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Manipulate XML Documents in C++ with xmlbeansxx : Page 2

Using XML processing typically simplifies a developer's job--but not when you're programming in c++. Ever wish someone would create the create the C++ equivalent of XMLBeans? Someone has. Find out how this new open source tool fills a serious gap in the C++ software environment.




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Coding with xmlbeansxx
xmlbeansxx consists of two parts, a code generator and a library. The code generation is straightforward: it takes an XML schema document as an input and produces a shared library with classes representing an XML document. Create a new directory, copy a schema definition file (the EasyPO.xsd file from the Apache XMLBeans tutorials or xmlbeansxx distribution) inside, and issue:

scompxx EasyPO.xsd

You have just created a library project with your beans. Compile and install it with the Autotools mantra: ./bootstrap, ./configure, ./make, ./make install.

Figure 1. The Class Diagram: This class diagram shows the classes generated from the purchase order XML Schema along with the basic structure and relations between generated classes and the xmlbeansxx library.

The example in this article uses the generated library to process XML documents containing orders to a bookstore. Customers place their orders online. The orders are then sent to a warehouse and processed. The program produces a printout containing the shipment method, price, and extra items for person assembling the parcel.

The following classes were generated for a purchase order schema: Shipper, LineItem, and Customer. For complex types, we generated PurchaseOrderDocument. This class can also be used for a purchase order global element. The _PurchaseOrder class was generated for the nested anonymous complex type used inside the purchase order element.

Reading Documents
After you've generated a library, you can read the sample document and analyze its content. You'll have to create a purchase order document file like this one:

<?xml version="1.0" encoding="UTF-8"?> <purchase-order xmlns="http://xmlbeans.apache.org/samples/enumeration/schemaenum/easypo" xmlns:xsi="http://www.w3.org/2001/XMLSchema-instance"> <customer> <name>Jan Kowalski</name> <address>ul. Marszalkowska, Warszawa</address> </customer> <date>2005-01-01T12:00:00</date> <line-item> <description>Zwodniczy punkt</description> <per-unit-ounces>10</per-unit-ounces> <price>23</price> <quantity>1</quantity> </line-item> <line-item> <description>Paw krolowej</description> <per-unit-ounces>7</per-unit-ounces> <price>22</price> <quantity>1</quantity> </line-item> <line-item> <description>Zahir</description> <per-unit-ounces>7</per-unit-ounces> <price>27</price> <quantity>1</quantity> </line-item> <shipper> <name>Poczta</name> <per-ounce-rate>0.65</per-ounce-rate> </shipper> </purchase-order>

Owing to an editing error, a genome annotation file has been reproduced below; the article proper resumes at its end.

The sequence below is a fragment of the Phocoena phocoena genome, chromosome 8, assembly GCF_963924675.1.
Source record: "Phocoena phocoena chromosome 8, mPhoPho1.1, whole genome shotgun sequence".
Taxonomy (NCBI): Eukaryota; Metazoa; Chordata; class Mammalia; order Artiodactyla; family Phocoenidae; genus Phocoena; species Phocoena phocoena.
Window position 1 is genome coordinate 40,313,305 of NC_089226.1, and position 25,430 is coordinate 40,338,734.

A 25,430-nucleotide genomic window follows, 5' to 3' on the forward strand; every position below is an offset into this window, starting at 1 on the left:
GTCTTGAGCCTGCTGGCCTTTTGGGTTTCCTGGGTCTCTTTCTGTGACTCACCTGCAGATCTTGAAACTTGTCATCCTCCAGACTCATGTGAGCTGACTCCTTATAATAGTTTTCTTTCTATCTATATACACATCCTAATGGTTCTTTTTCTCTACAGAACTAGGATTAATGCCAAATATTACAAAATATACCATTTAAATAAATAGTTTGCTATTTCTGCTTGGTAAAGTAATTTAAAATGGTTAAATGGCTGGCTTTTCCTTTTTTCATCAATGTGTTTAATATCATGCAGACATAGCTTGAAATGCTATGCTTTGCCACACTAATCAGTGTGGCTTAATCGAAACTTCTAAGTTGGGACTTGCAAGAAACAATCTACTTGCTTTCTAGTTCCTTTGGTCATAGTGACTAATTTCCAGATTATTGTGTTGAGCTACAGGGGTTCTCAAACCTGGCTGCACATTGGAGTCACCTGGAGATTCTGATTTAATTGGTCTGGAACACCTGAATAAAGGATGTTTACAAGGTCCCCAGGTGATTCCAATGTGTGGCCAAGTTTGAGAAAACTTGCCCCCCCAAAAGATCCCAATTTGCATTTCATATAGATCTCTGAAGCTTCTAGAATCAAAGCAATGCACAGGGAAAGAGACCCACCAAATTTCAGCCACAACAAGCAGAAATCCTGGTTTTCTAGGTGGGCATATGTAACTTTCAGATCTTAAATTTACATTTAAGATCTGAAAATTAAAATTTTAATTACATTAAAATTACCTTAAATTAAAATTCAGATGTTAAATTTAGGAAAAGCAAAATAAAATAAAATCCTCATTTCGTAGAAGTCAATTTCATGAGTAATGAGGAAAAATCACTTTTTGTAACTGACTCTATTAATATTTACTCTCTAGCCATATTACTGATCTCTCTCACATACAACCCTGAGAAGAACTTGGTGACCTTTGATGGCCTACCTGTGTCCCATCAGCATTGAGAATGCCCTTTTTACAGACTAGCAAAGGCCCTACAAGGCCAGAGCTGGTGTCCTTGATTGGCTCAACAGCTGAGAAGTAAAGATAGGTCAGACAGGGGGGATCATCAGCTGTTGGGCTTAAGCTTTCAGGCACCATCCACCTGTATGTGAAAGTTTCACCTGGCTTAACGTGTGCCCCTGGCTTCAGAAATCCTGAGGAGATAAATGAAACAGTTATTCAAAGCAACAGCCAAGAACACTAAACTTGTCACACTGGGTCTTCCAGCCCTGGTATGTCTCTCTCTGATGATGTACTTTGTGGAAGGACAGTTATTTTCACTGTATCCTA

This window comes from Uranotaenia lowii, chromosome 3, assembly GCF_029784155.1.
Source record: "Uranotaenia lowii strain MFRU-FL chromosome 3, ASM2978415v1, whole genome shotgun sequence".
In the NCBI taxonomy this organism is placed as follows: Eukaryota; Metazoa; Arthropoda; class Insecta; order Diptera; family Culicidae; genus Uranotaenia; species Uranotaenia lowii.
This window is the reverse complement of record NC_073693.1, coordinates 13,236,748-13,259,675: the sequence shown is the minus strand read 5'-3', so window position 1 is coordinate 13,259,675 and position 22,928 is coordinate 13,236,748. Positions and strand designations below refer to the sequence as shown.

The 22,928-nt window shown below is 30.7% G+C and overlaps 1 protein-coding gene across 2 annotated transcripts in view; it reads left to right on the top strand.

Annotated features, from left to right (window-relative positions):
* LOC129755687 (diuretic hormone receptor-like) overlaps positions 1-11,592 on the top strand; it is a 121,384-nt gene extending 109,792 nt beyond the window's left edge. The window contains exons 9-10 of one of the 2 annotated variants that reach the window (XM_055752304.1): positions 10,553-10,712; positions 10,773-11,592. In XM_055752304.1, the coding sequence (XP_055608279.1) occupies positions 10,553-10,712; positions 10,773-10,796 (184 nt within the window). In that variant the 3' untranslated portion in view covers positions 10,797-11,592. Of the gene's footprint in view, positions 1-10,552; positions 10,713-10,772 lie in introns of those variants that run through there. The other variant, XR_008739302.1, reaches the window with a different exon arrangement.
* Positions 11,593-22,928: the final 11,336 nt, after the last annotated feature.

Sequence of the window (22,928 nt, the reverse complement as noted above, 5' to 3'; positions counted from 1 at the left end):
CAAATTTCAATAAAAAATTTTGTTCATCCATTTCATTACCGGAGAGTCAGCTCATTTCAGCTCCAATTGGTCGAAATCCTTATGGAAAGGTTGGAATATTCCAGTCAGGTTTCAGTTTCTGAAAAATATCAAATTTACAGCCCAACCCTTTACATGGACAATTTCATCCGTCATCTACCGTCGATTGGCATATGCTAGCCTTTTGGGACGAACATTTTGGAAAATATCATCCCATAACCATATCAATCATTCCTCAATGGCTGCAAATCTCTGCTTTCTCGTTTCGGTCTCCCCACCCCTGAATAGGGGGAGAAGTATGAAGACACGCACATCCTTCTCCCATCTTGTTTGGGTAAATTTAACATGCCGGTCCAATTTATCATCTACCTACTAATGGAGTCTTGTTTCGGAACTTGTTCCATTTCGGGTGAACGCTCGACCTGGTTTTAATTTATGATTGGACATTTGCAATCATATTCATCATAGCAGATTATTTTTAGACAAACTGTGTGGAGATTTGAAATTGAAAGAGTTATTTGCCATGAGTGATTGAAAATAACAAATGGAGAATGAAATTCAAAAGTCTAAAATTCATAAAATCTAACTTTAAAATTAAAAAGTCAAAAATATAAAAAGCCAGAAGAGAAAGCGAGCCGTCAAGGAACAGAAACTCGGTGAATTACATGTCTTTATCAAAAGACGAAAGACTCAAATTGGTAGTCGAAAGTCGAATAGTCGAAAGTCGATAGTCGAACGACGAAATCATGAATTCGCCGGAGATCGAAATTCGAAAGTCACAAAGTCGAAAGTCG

Now you are ready to write a few lines of code to make sure everything is working fine:

#include "EasyPO.h" #include <iostream> #include <fstream> using namespace std; using namespace xmlbeansxx; using namespace xmlbeansxx::samples::enumeration::schemaenum::easypo; int main() { try { fstream in("easypo.xml", ios::in); //declaration and construction of document object PurchaseOrderDocumentPtr poDoc(PurchaseOrderDocument::Factory::parse(in)); poDoc->serialize(cout); cout << endl; } catch (BeansException ex) { cout << "BeansException: " << ex.getMessage() << endl; } return 0; }

You should see a serialized document on standard output. The file was parsed and beans objects were populated with simple data from XML. Upon serialization, the XML document was generated from the beans objects' hierarchy.

This example is fairly simple, but it's just an introduction. To write more complex code, you can iterate over purchase order items, write them out, and calculate amounts. To modify the above code, add the following lines just below the declaration and construction of poDoc:

xmlbeansxx::shared_array arr = \ poDoc->getPurchaseOrder()->getLineItemArray(); for(int i=0; i < arr.size() ; i++) { cout << "item: " << i << endl; cout << " - description: "; cout << arr[i]->getDescription() << endl; cout << " - quantity: "; cout << arr[i]->getQuantity() << endl; cout << " - price: "; cout << arr[i]->getPrice() << endl; cout << " - amount: "; cout << arr[i]->getQuantity() * arr[i]->getPrice() \ << endl; }

After running the program, you should see a list of items, the quantities to be assembled, and prices on your console.

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